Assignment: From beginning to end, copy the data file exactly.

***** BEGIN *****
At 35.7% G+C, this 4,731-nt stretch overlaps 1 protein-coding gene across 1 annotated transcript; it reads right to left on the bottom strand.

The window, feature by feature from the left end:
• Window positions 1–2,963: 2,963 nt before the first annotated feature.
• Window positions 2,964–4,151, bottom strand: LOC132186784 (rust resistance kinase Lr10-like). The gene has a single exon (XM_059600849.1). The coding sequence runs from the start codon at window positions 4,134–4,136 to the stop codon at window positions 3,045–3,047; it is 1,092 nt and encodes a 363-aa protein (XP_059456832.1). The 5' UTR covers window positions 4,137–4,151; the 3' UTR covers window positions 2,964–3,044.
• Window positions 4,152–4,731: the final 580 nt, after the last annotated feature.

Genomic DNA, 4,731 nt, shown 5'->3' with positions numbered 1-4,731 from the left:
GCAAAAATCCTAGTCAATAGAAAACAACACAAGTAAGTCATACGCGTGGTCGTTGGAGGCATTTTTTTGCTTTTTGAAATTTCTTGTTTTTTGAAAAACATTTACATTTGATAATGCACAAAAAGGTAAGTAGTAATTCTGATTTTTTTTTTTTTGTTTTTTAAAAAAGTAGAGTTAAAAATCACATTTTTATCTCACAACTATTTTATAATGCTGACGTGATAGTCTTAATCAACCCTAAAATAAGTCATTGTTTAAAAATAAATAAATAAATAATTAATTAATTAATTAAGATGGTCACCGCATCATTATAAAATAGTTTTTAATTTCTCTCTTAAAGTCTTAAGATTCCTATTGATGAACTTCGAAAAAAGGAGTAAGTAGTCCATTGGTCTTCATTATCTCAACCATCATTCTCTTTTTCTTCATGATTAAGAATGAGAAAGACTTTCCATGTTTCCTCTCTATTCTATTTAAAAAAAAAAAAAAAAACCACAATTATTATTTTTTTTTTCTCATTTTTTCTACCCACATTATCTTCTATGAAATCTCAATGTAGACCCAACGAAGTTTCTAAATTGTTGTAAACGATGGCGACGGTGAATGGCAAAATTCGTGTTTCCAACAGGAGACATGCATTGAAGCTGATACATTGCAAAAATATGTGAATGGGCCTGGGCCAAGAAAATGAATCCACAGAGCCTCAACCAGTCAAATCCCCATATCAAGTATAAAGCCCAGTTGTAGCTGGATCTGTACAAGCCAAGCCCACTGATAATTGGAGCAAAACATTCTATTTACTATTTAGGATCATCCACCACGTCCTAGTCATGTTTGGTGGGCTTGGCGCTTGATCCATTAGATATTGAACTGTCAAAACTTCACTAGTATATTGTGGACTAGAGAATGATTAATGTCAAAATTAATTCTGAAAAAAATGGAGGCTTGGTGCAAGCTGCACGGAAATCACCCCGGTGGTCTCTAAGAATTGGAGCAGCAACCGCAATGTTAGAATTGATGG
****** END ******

At 35.7% G+C, this 4,731-nt stretch overlaps 1 protein-coding gene across 1 annotated transcript; it reads right to left on the bottom strand.

The window, feature by feature from the left end:
• Window positions 1–2,963: 2,963 nt before the first annotated feature.
• Window positions 2,964–4,151, bottom strand: LOC132186784 (rust resistance kinase Lr10-like). The gene has a single exon (XM_059600849.1). The coding sequence runs from the start codon at window positions 4,134–4,136 to the stop codon at window positions 3,045–3,047; it is 1,092 nt and encodes a 363-aa protein (XP_059456832.1). The 5' UTR covers window positions 4,137–4,151; the 3' UTR covers window positions 2,964–3,044.
• Window positions 4,152–4,731: the final 580 nt, after the last annotated feature.

Genomic DNA, 4,731 nt, shown 5'->3' with positions numbered 1-4,731 from the left:
GCAAAAATCCTAGTCAATAGAAAACAACACAAGTAAGTCATACGCGTGGTCGTTGGAGGCATTTTTTTGCTTTTTGAAATTTCTTGTTTTTTGAAAAACATTTACATTTGATAATGCACAAAAAGGTAAGTAGTAATTCTGATTTTTTTTTTTTTGTTTTTTAAAAAAGTAGAGTTAAAAATCACATTTTTATCTCACAACTATTTTATAATGCTGACGTGATAGTCTTAATCAACCCTAAAATAAGTCATTGTTTAAAAATAAATAAATAAATAATTAATTAATTAATTAAGATGGTCACCGCATCATTATAAAATAGTTTTTAATTTCTCTCTTAAAGTCTTAAGATTCCTATTGATGAACTTCGAAAAAAGGAGTAAGTAGTCCATTGGTCTTCATTATCTCAACCATCATTCTCTTTTTCTTCATGATTAAGAATGAGAAAGACTTTCCATGTTTCCTCTCTATTCTATTTAAAAAAAAAAAAAAAAACCACAATTATTATTTTTTTTTTCTCATTTTTTCTACCCACATTATCTTCTATGAAATCTCAATGTAGACCCAACGAAGTTTCTAAATTGTTGTAAACGATGGCGACGGTGAATGGCAAAATTCGTGTTTCCAACAGGAGACATGCATTGAAGCTGATACATTGCAAAAATATGTGAATGGGCCTGGGCCAAGAAAATGAATCCACAGAGCCTCAACCAGTCAAATCCCCATATCAAGTATAAAGCCCAGTTGTAGCTGGATCTGTACAAGCCAAGCCCACTGATAATTGGAGCAAAACATTCTATTTACTATTTAGGATCATCCACCACGTCCTAGTCATGTTTGGTGGGCTTGGCGCTTGATCCATTAGATATTGAACTGTCAAAACTTCACTAGTATATTGTGGACTAGAGAATGATTAATGTCAAAATTAATTCTGAAAAAAATGGAGGCTTGGTGCAAGCTGCACGGAAATCACCCCGGTGGTCTCTAAGAATTGGAGCAGCAACCGCAATGTTAGAATTGATGG